Local Conformations and Excited State Dynamics of Porphyrins and Nucleic Acids by 2-Dimensional Fluorescence Spectroscopy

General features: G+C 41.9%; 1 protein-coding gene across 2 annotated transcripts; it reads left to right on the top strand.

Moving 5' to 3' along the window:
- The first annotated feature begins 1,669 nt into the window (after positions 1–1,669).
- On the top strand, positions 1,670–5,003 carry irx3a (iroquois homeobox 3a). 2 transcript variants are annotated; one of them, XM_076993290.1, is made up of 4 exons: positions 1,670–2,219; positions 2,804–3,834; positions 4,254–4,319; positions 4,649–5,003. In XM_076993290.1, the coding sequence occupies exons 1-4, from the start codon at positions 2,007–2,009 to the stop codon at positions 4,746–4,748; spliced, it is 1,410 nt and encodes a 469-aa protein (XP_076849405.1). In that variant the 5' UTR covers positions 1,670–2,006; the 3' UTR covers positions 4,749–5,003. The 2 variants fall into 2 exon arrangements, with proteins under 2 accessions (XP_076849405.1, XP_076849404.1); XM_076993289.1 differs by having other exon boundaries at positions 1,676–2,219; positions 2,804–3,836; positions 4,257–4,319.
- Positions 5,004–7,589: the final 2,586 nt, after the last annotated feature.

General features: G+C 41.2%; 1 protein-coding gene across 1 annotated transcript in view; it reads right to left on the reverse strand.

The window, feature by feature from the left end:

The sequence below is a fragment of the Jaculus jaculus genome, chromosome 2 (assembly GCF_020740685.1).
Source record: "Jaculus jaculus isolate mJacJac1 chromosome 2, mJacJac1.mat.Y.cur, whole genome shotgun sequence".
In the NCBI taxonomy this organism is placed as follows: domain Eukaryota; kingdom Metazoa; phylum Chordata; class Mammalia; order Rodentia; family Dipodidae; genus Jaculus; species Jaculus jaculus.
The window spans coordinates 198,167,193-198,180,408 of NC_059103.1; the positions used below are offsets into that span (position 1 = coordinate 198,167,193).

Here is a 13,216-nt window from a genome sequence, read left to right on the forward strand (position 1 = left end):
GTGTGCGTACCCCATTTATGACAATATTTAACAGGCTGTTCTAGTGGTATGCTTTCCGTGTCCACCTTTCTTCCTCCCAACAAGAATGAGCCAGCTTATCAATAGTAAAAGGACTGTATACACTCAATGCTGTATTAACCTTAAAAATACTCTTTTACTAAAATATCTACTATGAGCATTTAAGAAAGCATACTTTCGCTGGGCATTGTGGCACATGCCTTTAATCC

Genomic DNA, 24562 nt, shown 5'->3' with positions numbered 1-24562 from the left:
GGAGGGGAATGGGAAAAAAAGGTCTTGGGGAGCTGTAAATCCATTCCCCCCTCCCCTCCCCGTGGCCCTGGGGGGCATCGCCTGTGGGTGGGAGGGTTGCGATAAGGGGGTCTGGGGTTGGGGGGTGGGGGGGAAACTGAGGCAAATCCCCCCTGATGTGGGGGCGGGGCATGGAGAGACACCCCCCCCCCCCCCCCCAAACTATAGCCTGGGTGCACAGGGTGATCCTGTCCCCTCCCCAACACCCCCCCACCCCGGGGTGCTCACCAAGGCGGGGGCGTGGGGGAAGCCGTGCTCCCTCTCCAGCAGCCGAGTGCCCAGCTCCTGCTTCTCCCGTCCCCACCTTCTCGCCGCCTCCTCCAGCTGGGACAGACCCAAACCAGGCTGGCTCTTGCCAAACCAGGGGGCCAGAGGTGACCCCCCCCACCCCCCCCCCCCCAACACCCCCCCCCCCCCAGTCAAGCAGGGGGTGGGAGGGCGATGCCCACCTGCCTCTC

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Biological systems present many challenges to researchers attempting to study them using spectroscopy. Low specificity, low sensitivity, and broad and overlapping lineshapes limit the amount of information that can be obtained in experiments. Two-dimensional fluorescence spectroscopy (2D FS) is a highly sensitive and information-rich spectroscopic technique that was developed to study the conformations and excited state dynamics of systems exhibiting exciton coupling. In this dissertation, I describe a variety of extensions of 2D FS that further increase its utility for the study of biological systems. I describe experiments on a dimer of zinc tetraphenylporphyrin embedded in a membrane, in which the signals from two conformational subpopulations were separated in order to study the thermodynamics of their interconversion. I present proof-of-principle experiments on nucleic acids that utilize fluorescence resonance energy transfer to separate signals from different subpopulations. I also describe experiments in which 2D FS was performed using ultraviolet excitation to determine the conformation of a dinucleotide of a fluorescent analogue of the nucleic acid base adenine. I discuss experiments on porphyrin dimers in which 2D FS was used as a probe of excited state dynamics. Finally, I present model calculations for a proposed variation of 2D FS in which entangled photons would be used as the excitation source. These calculations suggest that this approach has the potential to yield significantly narrower spectral lineshapes than conventional 2D FS. These experiments and calculations yield new insight into the systems investigated and establish a `toolbox' of variations of 2D FS that can be used to gain as much information as possible from experiments on challenging systems such as protein-DNA complexes. This dissertation contains previously published and unpublished co-authored material.